It was great to see the wall of colourful designs from Myung Nam An on the Cube Gallery. Called the eye series – it certainly was eye catching and stunning with all it’s fabulous colours and textures. The colourful creations on the Cynthia Corbett Stand are from Tessa Eastman. With glazed ceramics, inspired by microscopic organic forms.
Simone Perrotte’s ‘Camoflage’ on The Maison Parisienne stand was a striking installation of orange and black patterned stoneware, enamel and screen printed canvas. Following with the effective black and orange combination – the beautiful delicate designs of Lara Scobie at Craft Scotland.
It was interesting to see ceramics replicating unusual textures, resembling flocking and soft surfaces. The work of Theis Lorentzen on the Joanna Bird Gallery stood out for it’s kitsch take on sentimental ornaments. Produced in coloured earthenware slip. Another artist that creates a similar surface effect is Claire Lindner. Her unusual tangle of stoneware is strangly beautiful and appears quite huggable.
Moving on from the bright and bizarre to the delicate and pure quality from the beautiful white ceramic creations.
The beauty is then in the texture and design which creates it’s own shadows and subtle patterns. I was totally enraptured by the exquisite dripping eggshell porcelain designs by Bian Xiaodong at the China Design Centre. The work looks so fragile. Again, this year, it was hard not be amazed by the delicate porcelain blooms of Peter Ting and also his wonderful ornate Budda Hands Coffee Cup and Saucer .
The Vessel Gallery had beautifully curated displays of ceramic artists Olivia Walker and Vanessa Hogge. These artists have previously featured in my reviews of the London Design Festival. Joanna Bird featured Hattori Makiko’s Porcelain. The surface of his work is textured with delicate folds of paper-thin porcelain.
Ikuko Iwamoto’s ‘Golden Pearl’ creation, at Cavaliero Finn, uses serrated edges to cast subtle toned shadows and form. Gold is used again to embellish this creature by Myung-Nam-An at Cube Gallery.
Matt Smith at the Cynthia Corbett Gallery had a collection of quirky sculptures presented in a museum style. The James Freeman Gallery were showing the work of Caroline Smit. With a historic reference to wall friezes this ‘Hare on a console’ piece, I found intriguing.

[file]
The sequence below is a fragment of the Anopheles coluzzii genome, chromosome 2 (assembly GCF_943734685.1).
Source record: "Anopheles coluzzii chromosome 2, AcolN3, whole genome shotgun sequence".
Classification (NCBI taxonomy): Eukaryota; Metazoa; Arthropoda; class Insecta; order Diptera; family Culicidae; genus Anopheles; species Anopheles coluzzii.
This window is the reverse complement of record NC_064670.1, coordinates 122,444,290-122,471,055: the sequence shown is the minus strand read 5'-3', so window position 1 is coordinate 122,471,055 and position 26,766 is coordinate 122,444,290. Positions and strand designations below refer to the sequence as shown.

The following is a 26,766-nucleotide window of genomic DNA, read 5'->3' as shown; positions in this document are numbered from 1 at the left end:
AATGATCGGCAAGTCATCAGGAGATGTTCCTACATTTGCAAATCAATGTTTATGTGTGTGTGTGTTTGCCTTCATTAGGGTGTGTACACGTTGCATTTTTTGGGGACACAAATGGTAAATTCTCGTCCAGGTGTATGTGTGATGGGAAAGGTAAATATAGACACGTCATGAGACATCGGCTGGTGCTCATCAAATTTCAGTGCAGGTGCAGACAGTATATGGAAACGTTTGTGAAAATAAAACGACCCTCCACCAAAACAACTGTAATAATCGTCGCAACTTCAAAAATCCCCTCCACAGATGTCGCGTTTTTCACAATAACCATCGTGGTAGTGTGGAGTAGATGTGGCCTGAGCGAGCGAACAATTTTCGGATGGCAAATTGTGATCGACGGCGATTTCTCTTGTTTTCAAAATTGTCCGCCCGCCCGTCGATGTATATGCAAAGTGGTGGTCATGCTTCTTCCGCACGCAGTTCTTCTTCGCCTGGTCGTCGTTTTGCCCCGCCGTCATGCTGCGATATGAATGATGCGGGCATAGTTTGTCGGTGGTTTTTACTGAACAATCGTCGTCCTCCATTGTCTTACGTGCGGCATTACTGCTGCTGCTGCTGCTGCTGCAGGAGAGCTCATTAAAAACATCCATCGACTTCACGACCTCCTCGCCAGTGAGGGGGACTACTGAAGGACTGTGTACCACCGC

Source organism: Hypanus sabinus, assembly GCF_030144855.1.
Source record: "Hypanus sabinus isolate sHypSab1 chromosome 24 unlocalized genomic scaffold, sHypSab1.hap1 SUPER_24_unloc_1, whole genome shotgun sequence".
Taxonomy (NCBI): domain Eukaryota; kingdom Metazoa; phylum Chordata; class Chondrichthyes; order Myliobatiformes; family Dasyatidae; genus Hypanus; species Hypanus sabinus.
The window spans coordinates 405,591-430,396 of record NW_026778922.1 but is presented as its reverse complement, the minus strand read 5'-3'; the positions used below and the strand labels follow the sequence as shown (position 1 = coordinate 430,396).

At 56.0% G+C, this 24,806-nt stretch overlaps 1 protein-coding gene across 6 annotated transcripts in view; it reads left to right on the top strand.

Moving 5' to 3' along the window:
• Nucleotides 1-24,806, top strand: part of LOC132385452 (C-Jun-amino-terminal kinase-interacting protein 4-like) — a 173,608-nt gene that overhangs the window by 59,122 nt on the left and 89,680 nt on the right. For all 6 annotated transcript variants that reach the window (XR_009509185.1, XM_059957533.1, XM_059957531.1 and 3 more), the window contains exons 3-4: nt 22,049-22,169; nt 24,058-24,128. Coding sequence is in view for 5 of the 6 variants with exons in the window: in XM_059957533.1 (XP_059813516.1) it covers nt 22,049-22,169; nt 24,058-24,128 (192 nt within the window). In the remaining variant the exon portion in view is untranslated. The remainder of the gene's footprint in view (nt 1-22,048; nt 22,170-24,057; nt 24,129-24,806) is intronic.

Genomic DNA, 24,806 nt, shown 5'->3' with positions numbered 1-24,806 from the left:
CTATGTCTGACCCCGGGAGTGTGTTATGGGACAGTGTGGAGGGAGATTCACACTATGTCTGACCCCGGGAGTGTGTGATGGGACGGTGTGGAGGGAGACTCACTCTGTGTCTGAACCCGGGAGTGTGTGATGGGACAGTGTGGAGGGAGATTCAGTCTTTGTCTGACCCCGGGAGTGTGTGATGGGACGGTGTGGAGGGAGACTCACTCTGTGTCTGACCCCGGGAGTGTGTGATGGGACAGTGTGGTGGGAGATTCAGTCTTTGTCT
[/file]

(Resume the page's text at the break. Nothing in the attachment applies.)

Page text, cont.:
One gallery that aways features some of the best craftsmen in wood, is Sarah Myerscough. Although I was disappointed not to see Joseph Walsh this year – I did find designers Lasse Kristensen and Mette Bentzen. Working in Ash they create beautiful flowing forms such as the shelf below.
Also featuring two other great wood sculptors, Nic Webb and Elenor Lakelin. Both use the natural forms and beauty of the wood to create their work.
On the Todd Merrill Stand, Marc Fish had a display of handmade, Relic vessels. These were created with 600 layers of laser cut wood veneer. Other more unusual use of wood in design came from Mario Dilitz at Sladmore Contemporary.’ Boy with Teddy bear’ was created in Limewood and red glue.
One of my favourite Galleries this year was Todd Merrill Studio. ‘Breakwater’ by french cabinet maker Jean-Luc Le Mournier was a real statement piece. Great oak stakes are drawn onto the front of the ebony cabinet in patinated bronze, symbolise the movement of the sea.
Joanna Manousi produced this beautiful ceramic and resin piece. It’s inspired by the carvings of the Chapel at Sudeley Castle, where Henry VIII’s last wife, Katherine Parr, was laid to rest.
I also had to admire the beautiful wall hanging sculptures of Timothy Horn. Coral formations in nickel plated bronze are adorned with pearls, created with globes of mirrored, handblown, glass. Replicating the style of historic jewellery, where coral is seen as a sign of wealth.
I hope you have enjoyed a brief glimpse of Collect this year. Do you find you are swayed by the challenging concepts of the pieces, or are you just in awe of the craftsmanship and beauty? If you visited the show I would love to know your thoughts and which were your favourite pieces – please leave a comment to let me know.
Collect is definitely a show not to be missed. For information on visiting next year contact www.Craftcouncil.org.uk